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Family & Friends of American PTSD Veterans
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Post Traumatic Stress Disorder (PTSD)


Department of Veterans Affairs Definition, The Short Version.
The VA Home Page on the Internet says:

In order to establish service connection for PTSD, the evidence must establish that during active duty a veteran was subjected to a stressor or stressors that would cause characteristic symptoms in almost anyone. Evidence of combat or having been a prisoner of war may be accepted as conclusive evidence of a stressor incurred during active duty. Evidence of combat includes receipt of the Purple Heart, the CIB, or other similar citation. The medical evidence must establish a clear diagnosis of PTSD and must link the current symptoms to the claimed stressor. (www.va.gov/benefits/ptsdwhat.htm)

01-10. Department of Veterans Affairs (VA) Definition, The Technical Versions. The following, issued by the Department of Veterans Affairs (VA) in the Code of Federal Regulation (CFR), part 38, offers the "official" definition you will be most concerned with:

a. "Post-Traumatic Stress Disorder. 3.304 (f) Service connection for post-traumatic stress disorder requires medical evidence establishing a clear diagnosis of the condition, credible supporting evidence that the claimed inservice stressor actually occurred, and a link, established by medical evidence, between current symptomatology and the claimed inservice stressor. If the claimed stressor is related to combat, service department evidence that the veteran engaged in combat or that the veteran was awarded the Purple Heart, Combat Infantryman Badge, or similar combat citation will be accepted, in the absence of evidence to the contrary, as conclusive evidence of the claimed inservice stressor. Additionally, if the claimed stressor is related to the claimant having been a prisoner-of-war, prisoner-of-war experience which satisfies the requirements of 3.1(y) of this part will be accepted, in the absence of evidence to the contrary, as conclusive evidence of the claimed inservice stressor."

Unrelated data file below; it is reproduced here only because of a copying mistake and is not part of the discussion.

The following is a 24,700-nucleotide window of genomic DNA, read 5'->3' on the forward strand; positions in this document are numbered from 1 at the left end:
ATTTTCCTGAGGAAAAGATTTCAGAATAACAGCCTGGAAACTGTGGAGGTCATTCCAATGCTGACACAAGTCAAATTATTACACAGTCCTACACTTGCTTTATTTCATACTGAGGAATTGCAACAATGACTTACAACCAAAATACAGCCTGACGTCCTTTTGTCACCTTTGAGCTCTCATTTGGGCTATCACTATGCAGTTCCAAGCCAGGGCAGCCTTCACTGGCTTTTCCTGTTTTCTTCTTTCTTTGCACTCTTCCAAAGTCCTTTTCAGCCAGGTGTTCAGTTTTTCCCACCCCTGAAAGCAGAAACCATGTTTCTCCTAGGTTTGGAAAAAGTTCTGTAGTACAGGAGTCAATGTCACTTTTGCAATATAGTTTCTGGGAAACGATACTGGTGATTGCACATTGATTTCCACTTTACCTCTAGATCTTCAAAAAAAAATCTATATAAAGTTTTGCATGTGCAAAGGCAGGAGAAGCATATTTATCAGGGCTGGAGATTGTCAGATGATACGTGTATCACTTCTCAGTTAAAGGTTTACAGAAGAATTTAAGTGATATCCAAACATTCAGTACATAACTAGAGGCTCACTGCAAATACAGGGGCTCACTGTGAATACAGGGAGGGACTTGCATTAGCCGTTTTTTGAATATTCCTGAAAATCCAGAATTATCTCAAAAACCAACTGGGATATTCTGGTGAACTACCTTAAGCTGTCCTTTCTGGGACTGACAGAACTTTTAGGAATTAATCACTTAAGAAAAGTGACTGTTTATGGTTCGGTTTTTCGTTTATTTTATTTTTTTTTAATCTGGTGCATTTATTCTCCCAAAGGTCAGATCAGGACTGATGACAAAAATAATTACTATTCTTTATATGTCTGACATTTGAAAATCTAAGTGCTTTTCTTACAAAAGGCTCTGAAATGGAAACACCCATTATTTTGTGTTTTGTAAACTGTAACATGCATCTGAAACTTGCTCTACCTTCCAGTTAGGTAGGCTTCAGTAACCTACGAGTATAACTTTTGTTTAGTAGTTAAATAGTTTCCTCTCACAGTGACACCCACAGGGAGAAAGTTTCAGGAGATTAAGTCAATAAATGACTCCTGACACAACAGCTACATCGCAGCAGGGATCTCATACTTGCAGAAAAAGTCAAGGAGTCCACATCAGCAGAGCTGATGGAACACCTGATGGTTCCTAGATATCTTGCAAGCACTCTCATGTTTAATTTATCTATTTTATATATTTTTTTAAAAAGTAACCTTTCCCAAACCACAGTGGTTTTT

b. "Mental Disorders - 4.125 General considerations. The field of mental disorders represents the greatest possible variety of etiology, chronicity and disabling effects, and requires differential consideration in these respects. These sections under mental disorders are concerned with the rating of psychiatric conditions, specifically psychotic and psychoneurotic disorders and psychological factors affecting physical conditions as well as organic mental disorders. Advances in modern psychiatry during and since World War II have been rapid and profound and have extended to the entire medical profession a better understanding of and deeper insight into the etiological factors, psychodynamics, and psychopathological changes which occur in mental disease and emotional disturbances. The psychiatric nomenclature employed is based upon the Diagnostic and Statistical Manual of Mental Disorders, Third Edition (DSM - III), American Psychiatric Association. This nomenclature has been adopted by the Veterans Health Services and Research Administration of the Department of Veterans Affairs. It limits itself to the classification of disturbances of mental functioning. To comply with the fundamental requirements for rating psychiatric conditions, it is imperative that rating personnel familiarize themselves thoroughly with this manual (American Psychiatric Association Manual, 1980 Edition) which will be hereinafter referred to as the APA manual.